Bikesrepublic

Wahid Ooi

  • The new Moto Guzzi V9 Roamer and V7 III Stone complements the Guzzi family.

  • Moto Guzzi calls the V9 Roamer a custom bike, but its design harks back to the beautiful 70’s bikes.

  • The V7 III Stone forms the basis for further customisation.

Moto Guzzi is a legendary Italian brand since 1912, but a few hiccups along the way gave the impression of the brand being “on/off.” However, Moto Guzzi is seeing a resurgence lately as the new official distributor, The Gasket Alley, has stepped up their marketing and aftersales efforts.

However, having ridden just one Moto Guzzi for mere hours in the past, I wasn’t sure of what to expect from these two bikes: The V9 Roamer and V7 III Stone.

When Sep and I went to pick them up, both had that modern-classic look, but it was the V9 Roamer which appealed to me with lots of chrome offset by anodized black parts and yellow paintwork. It looked like a 70’s kind of standard motorcycle. That’s just the looks, because the 853cc, 2-valve, 90-degree V-Twin engine is all new.

On the other hand, Sep preferred the V7 III Stone as it looked more “masculine” with its boxier fuel tank with flared sides over the cylinders, no chrome and flat yellow tank. In a way, the V7 III Stone has that unfinished look, no doubt being the model for further customization (there are hundreds of items in MG “Spark” catalog). The “III” designation means this is the third generation V7, inspired the by the 1971 V7 Sport. The V7 has been revamped in many ways including a 10% engine power bump.

Both bikes now feature MGTC (Moto Guzzi Traction Control) and ABS.

Pushing both bikes around The Gasket Alley’s parking lot revealed that they were light. It’s even more so when we climbed on board. Their seats were low and both of us could place both feet on the ground with ease.

 

The V9’s handlebar was mounted on a riser and swept back to meet the rider. The V7’s was flatter for a slightly more café racer feel.

As I reached out to thumb the starter button on the V9, I noticed that the switchgear had a new design, outlined by brushed aluminium bezels, similar to the Calfornia. The V7 made do with the conventional switchgear.

Both bikes starter quickly when the starter button was pushed, to a 90-degree V-Twin growl and the bike kicking to the right simultaneously. Such is the character of transverse-mounted twins (both cylinders projecting out the sides, instead of sitting fore and aft inside the frame), since the crankshaft is longitudinal along the axis of the frame. Conversely, V-Twin that’s mounted longitudinally (Harley, Ducati, et al) has the crankshaft across the frame, thus the frame damps out the crankshaft’s secondary vibrations.

As with Moto Guzzi’s engine configuration, the transmission mates directly to the back of the crankcase (like a BMW Boxer-Twin), although the Guzzi’s single dry clutch is behind the transmission instead of sitting in the middle between the two parts. Power transfer to the rear wheel is best served by a shaft final drive for transverse Twins.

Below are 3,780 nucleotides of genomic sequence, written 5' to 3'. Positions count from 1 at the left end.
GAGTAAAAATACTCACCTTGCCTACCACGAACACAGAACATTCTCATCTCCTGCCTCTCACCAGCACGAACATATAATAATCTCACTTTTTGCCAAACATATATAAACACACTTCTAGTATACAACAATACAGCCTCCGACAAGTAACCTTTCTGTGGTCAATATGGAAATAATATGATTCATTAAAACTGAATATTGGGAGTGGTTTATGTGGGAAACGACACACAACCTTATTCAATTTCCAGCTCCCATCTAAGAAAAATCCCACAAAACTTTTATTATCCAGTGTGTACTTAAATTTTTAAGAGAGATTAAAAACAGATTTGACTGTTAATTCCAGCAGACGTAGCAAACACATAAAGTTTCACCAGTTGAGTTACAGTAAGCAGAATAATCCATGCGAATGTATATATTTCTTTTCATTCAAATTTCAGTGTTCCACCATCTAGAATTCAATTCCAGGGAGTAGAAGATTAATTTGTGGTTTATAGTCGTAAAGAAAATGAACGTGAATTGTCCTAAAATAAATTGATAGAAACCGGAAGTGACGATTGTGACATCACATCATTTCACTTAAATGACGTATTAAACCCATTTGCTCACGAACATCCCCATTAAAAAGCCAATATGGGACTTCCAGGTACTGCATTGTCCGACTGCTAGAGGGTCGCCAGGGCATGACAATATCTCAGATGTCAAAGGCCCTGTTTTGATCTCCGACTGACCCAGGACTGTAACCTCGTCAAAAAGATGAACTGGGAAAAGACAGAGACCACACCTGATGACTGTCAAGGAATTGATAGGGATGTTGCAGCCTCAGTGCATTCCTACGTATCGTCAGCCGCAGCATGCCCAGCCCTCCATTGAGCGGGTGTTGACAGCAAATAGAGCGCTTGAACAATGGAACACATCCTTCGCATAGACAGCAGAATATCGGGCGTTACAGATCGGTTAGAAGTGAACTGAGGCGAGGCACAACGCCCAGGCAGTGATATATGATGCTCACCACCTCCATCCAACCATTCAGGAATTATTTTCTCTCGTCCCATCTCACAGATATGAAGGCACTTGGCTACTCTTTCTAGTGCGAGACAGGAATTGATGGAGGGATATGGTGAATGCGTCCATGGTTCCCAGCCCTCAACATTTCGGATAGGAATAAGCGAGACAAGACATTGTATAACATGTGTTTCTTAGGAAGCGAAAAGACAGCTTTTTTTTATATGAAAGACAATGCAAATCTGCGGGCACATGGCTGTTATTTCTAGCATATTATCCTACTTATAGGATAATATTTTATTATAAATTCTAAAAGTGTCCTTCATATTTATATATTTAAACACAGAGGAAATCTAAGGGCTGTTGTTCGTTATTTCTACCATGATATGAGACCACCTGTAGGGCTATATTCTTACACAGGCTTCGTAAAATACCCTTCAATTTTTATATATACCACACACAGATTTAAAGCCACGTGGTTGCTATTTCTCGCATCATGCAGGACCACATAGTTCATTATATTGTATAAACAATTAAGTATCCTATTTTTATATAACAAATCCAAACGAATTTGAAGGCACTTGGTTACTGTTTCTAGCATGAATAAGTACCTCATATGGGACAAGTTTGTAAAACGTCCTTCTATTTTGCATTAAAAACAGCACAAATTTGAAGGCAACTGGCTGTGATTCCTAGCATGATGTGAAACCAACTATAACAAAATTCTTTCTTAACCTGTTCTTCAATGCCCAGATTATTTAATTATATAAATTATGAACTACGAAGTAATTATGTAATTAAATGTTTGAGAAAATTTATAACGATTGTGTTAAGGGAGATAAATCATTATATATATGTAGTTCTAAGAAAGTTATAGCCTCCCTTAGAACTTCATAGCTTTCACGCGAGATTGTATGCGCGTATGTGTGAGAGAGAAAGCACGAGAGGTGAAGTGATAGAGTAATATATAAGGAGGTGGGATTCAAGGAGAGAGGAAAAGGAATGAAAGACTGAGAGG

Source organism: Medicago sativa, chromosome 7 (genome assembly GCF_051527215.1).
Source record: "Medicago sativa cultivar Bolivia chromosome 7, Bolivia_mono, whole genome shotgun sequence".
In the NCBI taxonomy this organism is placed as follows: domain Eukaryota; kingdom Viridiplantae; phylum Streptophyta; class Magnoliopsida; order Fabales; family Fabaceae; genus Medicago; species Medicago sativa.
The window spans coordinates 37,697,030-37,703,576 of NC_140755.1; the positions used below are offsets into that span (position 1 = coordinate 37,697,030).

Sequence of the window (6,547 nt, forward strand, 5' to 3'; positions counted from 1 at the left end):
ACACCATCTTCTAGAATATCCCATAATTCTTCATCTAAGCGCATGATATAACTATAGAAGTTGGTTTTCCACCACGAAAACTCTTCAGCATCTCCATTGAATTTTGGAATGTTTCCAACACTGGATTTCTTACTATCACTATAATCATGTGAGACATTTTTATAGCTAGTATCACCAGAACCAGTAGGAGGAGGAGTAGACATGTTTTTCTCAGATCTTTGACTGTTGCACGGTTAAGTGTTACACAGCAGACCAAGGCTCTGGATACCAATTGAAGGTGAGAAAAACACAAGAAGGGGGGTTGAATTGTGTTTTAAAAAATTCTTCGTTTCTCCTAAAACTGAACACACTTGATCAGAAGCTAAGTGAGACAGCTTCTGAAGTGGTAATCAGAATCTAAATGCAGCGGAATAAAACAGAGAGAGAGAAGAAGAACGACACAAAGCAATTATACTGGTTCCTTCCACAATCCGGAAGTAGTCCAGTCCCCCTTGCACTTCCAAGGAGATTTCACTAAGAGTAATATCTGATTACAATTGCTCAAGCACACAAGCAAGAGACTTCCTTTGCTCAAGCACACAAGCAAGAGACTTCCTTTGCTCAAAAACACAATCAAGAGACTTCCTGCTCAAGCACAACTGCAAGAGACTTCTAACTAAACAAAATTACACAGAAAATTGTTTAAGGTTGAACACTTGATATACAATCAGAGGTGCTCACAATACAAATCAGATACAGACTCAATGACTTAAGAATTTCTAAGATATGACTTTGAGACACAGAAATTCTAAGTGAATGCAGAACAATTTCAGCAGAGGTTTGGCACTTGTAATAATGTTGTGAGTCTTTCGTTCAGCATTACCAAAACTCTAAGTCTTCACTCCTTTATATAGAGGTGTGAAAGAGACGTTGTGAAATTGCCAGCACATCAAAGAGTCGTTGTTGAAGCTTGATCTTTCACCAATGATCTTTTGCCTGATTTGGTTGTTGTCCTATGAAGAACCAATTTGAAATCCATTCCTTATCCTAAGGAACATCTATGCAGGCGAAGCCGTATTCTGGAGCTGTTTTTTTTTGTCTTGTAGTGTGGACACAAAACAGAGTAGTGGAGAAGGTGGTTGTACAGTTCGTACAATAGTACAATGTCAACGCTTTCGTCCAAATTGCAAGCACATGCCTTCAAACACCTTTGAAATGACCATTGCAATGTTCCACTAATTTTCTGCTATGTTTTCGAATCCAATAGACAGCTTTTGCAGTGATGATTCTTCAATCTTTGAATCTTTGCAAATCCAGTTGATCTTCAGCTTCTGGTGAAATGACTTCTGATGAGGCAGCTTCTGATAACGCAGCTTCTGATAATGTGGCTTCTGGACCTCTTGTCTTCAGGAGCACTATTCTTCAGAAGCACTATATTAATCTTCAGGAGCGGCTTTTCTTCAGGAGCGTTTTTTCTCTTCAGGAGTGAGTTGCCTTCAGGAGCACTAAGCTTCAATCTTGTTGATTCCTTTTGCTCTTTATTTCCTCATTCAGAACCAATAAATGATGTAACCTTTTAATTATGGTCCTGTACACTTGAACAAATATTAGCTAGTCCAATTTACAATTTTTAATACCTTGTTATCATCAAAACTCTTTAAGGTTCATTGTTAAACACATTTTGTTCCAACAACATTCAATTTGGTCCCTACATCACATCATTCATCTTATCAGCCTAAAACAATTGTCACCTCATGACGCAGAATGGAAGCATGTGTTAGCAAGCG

This arrangement makes for a lower centre of gravity as the heavy parts are lower near the ground, as opposed to engine configurations where the transmission is “stacked” above the alternator (although it is more compact).

Anyhow, right away, the V9 Roamer exhibited a relatively maneuverable despite having a 19-inch tyre up front and 16-inch at the rear. Similarly, squeezing through traffic was easy as the bike’s pretty slim. My only gripe about riding it in traffic was the overly soft exhaust volume in order to comply with the Euro 4 emission standard. I don’t have to tell you that some car drivers in Kuala Lumpur are complacent behind their steering wheels, so a loud exhaust is the way to grab their attention unless you honk all the way.

The suspension of both bikes were supple in their initial strokes but took big hits over the shraper bumps and deep potholes. Still, they were remarkably better than their predecessors.

Out on the highway, the V9 Roamer went with the flow due to its taller gearing – it’s not that the engine lacks punch – the transmission was already in overdrive in fifth gear, while sixth was an even taller overdrive. This is definitely a bike for relaxed cruising.

The V7 however, felt more engaging due to its shorter gearing, meaning it kept pushing all the time. In Sep’s words, “The V7 feels more hooligan.” He’s right, because the Stone is just one of the variations in the V7 III family, which includes the V7 III Racer.

Italian bikes are famous for their handling, but I wish I could say so for these two. But it wasn’t because of the bikes, it was due to the standard Pirelli Sport Demon tyres. I’ve experienced the very same trait on another test bike. These tyres are great in running straight but their sidewalls flex like rubber stress balls when pushed in corners, causing the bikes to wobble. It also caused the V9 Roamer’s 19-inch front to steer slower into corners. My concern is that customers who are uninitiated to the Sport Demon will blame the bike.

Anyway, the V7 III Stone wasn’t a slouch when we blasted down the highway. With a sportier riding position, the rider has more confidence to take it to higher speeds. The V9 Roamer, on the other hand likes to be ridden smoothly and in a benign manner. That said, remember the crankshaft’s torque kicking the bike to one side? It all disappeared as soon as we got rolling and the engine became really, really smooth.